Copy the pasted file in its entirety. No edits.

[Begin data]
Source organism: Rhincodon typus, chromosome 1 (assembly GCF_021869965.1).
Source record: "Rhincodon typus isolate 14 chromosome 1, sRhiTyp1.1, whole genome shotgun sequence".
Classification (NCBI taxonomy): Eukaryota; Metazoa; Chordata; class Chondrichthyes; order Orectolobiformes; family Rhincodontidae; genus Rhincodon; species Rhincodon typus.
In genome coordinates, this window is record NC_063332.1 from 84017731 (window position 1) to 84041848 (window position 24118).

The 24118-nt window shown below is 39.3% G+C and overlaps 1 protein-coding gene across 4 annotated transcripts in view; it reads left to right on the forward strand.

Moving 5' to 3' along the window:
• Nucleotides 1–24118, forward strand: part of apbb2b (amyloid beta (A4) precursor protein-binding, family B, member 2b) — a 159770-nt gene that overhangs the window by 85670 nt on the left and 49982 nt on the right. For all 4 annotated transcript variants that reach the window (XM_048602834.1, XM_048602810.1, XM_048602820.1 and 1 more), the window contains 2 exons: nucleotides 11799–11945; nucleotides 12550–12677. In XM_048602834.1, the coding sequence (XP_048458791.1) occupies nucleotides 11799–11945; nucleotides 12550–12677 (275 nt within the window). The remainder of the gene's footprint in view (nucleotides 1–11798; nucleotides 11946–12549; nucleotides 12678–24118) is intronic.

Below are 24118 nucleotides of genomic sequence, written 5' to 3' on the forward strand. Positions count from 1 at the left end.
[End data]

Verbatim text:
Source organism: Rhincodon typus, chromosome 1 (assembly GCF_021869965.1).
Source record: "Rhincodon typus isolate 14 chromosome 1, sRhiTyp1.1, whole genome shotgun sequence".
Classification (NCBI taxonomy): Eukaryota; Metazoa; Chordata; class Chondrichthyes; order Orectolobiformes; family Rhincodontidae; genus Rhincodon; species Rhincodon typus.
In genome coordinates, this window is record NC_063332.1 from 84017731 (window position 1) to 84041848 (window position 24118).

The 24118-nt window shown below is 39.3% G+C and overlaps 1 protein-coding gene across 4 annotated transcripts in view; it reads left to right on the forward strand.

Moving 5' to 3' along the window:
• Nucleotides 1–24118, forward strand: part of apbb2b (amyloid beta (A4) precursor protein-binding, family B, member 2b) — a 159770-nt gene that overhangs the window by 85670 nt on the left and 49982 nt on the right. For all 4 annotated transcript variants that reach the window (XM_048602834.1, XM_048602810.1, XM_048602820.1 and 1 more), the window contains 2 exons: nucleotides 11799–11945; nucleotides 12550–12677. In XM_048602834.1, the coding sequence (XP_048458791.1) occupies nucleotides 11799–11945; nucleotides 12550–12677 (275 nt within the window). The remainder of the gene's footprint in view (nucleotides 1–11798; nucleotides 11946–12549; nucleotides 12678–24118) is intronic.

Below are 24118 nucleotides of genomic sequence, written 5' to 3' on the forward strand. Positions count from 1 at the left end.